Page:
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Politics

Justice Department touts new immigration judges amid struggle to reduce backlog

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Along the U.S.-Mexico border in Tijuana.
(Gary Coronado / Los Angeles Times)

A girl in a pink bow stood proudly center stage Friday at the Justice Department, dwarfed by two statues and adults in black judicial robes behind her.

“We need more judges,” quipped James McHenry, director of the executive office of immigration review, which administers the country’s clogged immigration courts. “We’re now recruiting children too.”

Thus went the ceremony for officials, family and friends to welcome 31 new immigration judges, the second-largest class ever.

The Trump administration has hired more immigration judges in two years than was done in the previous seven years, according to Deputy Atty. Gen. Rod Rosenstein, who plans to retire soon.

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But the hiring surge is unlikely to resolve the backlog of nearly 830,000 immigration cases that continues to grow.

Rosenstein said the new judges — on top of 414 currently serving — will help cut the vast logjam.

“Whether the immigration backlog continues to grow depends in large part on how immigration judges discharge their duties,” Rosenstein said.

It will also depend on money. McHenry notified immigration court staffers last week that budget shortfalls had blocked the hiring of additional judges and would delay recruitment of court support staff, according to BuzzFeed.

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The caseload worsened significantly during the 35-day government shutdown over President Trump’s demands for a border wall. About 400 immigration judges were furloughed, and tens of thousands of hearings were canceled or delayed, exacerbating delays that now exceed two years on average.

Amid continued fighting with Congress over immigration and border security funding, the White House has requested money for 100 additional teams of immigration judges for 2020.

Migrants routinely wait years for a final determination of whether they can stay in the country, according to a Homeland Security inspector general’s report released Thursday.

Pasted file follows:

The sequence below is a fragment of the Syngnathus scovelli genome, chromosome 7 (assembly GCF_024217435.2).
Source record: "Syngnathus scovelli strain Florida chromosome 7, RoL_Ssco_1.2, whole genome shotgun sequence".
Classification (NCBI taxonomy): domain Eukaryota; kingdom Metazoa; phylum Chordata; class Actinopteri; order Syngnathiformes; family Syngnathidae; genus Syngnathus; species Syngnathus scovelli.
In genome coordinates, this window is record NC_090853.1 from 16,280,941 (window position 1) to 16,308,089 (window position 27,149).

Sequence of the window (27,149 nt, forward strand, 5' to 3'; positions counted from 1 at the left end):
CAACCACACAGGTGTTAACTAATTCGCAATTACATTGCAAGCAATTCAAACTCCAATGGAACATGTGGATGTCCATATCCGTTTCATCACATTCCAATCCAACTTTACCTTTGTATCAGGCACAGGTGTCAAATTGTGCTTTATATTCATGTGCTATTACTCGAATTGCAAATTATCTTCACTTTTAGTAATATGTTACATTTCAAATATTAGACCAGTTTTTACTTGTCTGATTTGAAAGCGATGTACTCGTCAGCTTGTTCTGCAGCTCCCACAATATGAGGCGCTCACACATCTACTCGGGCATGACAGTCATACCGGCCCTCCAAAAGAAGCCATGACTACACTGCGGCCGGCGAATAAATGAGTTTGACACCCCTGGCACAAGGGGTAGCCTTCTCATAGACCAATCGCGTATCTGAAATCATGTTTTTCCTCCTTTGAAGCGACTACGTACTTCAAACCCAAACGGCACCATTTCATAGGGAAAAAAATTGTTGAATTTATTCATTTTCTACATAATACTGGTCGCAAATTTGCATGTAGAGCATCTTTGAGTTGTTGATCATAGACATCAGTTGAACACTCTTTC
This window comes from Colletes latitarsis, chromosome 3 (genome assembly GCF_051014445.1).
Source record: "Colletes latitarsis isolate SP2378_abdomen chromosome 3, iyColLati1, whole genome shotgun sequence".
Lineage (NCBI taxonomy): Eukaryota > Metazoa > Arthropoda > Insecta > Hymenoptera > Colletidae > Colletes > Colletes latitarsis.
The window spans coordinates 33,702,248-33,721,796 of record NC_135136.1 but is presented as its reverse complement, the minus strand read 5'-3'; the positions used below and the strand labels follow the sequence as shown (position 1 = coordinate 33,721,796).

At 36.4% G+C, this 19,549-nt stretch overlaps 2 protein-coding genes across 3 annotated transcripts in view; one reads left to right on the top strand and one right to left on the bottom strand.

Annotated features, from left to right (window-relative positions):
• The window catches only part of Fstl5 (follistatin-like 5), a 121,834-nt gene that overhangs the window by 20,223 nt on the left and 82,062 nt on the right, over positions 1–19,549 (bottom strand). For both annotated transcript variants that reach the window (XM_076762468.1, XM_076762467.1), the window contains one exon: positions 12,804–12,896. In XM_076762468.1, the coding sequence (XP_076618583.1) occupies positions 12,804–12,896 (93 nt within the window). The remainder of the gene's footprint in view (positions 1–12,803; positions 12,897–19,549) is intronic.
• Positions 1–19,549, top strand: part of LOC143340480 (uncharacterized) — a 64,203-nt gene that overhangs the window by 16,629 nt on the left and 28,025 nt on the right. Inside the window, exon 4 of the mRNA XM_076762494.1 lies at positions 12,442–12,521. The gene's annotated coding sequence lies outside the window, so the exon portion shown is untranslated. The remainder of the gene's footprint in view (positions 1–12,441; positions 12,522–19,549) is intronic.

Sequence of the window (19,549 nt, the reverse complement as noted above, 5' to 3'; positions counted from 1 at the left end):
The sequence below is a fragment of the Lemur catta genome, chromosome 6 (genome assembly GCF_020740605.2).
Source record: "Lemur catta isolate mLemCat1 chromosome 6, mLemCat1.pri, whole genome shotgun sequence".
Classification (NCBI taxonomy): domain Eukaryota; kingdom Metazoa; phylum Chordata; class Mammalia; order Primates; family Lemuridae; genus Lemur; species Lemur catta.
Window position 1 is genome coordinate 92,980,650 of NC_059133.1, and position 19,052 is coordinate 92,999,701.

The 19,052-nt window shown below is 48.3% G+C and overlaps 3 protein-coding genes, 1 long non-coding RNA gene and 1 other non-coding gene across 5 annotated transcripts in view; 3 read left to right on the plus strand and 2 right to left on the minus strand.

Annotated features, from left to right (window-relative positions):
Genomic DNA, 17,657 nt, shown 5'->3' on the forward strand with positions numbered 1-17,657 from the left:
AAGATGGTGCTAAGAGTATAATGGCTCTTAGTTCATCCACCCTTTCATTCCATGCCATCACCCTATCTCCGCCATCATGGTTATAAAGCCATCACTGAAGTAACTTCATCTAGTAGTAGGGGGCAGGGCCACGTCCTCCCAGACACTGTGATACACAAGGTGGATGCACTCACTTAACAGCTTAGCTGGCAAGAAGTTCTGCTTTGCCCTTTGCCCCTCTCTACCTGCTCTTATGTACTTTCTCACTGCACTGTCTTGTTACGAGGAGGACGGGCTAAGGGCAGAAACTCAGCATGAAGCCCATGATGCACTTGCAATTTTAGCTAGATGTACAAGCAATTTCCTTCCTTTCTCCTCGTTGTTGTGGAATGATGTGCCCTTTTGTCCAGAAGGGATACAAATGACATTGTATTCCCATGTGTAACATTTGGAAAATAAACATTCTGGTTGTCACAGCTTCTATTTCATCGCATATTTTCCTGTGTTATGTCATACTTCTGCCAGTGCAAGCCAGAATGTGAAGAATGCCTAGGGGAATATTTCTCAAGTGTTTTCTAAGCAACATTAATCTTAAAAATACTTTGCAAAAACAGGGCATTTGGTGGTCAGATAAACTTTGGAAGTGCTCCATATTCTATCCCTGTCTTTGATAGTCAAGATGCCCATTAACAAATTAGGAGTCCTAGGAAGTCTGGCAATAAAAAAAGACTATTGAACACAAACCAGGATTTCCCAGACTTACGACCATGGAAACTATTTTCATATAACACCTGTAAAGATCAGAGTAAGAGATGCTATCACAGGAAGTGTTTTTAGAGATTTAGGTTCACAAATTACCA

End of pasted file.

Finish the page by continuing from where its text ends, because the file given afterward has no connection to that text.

In contrast to regular U.S. courts, immigration courts are not in the judicial branch of government. The judges are classified as government attorneys at the Justice Department and they ultimately report to Atty. Gen. William Barr.

The Trump administration has prioritized deporting thousands of migrants in detention and preventing their release into the United States while they await court hearings.

But because of limited detention space and record numbers of asylum seekers and Central American families adding to the backlog, Trump officials have released some detained migrants.

Some administration policies also have proved counterproductive to reducing the backlog, according to some current immigration judges, former officials — and McHenry.

Boosting enforcement efforts without increasing resources for immigration courts “could seriously compromise” their “ability to address [the] caseload and greatly exacerbate the current state of the backlog,” McHenry wrote to Rosenstein in October 2017.

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In a plan that officials said would reduce the backlog, the Justice Department at the time instituted a quota for immigration judges and forced them to reopen closed cases. The caseload grew by more than 230,000 new cases last year, however.

McHenry sought to steel the new judges on Friday, saying they were entering into “the most significant and emotionally charged debate over immigration for some time.” He even read out a “pause for tense laughter.”

molly.otoole@latimes.com

Twitter: @mollymotoole


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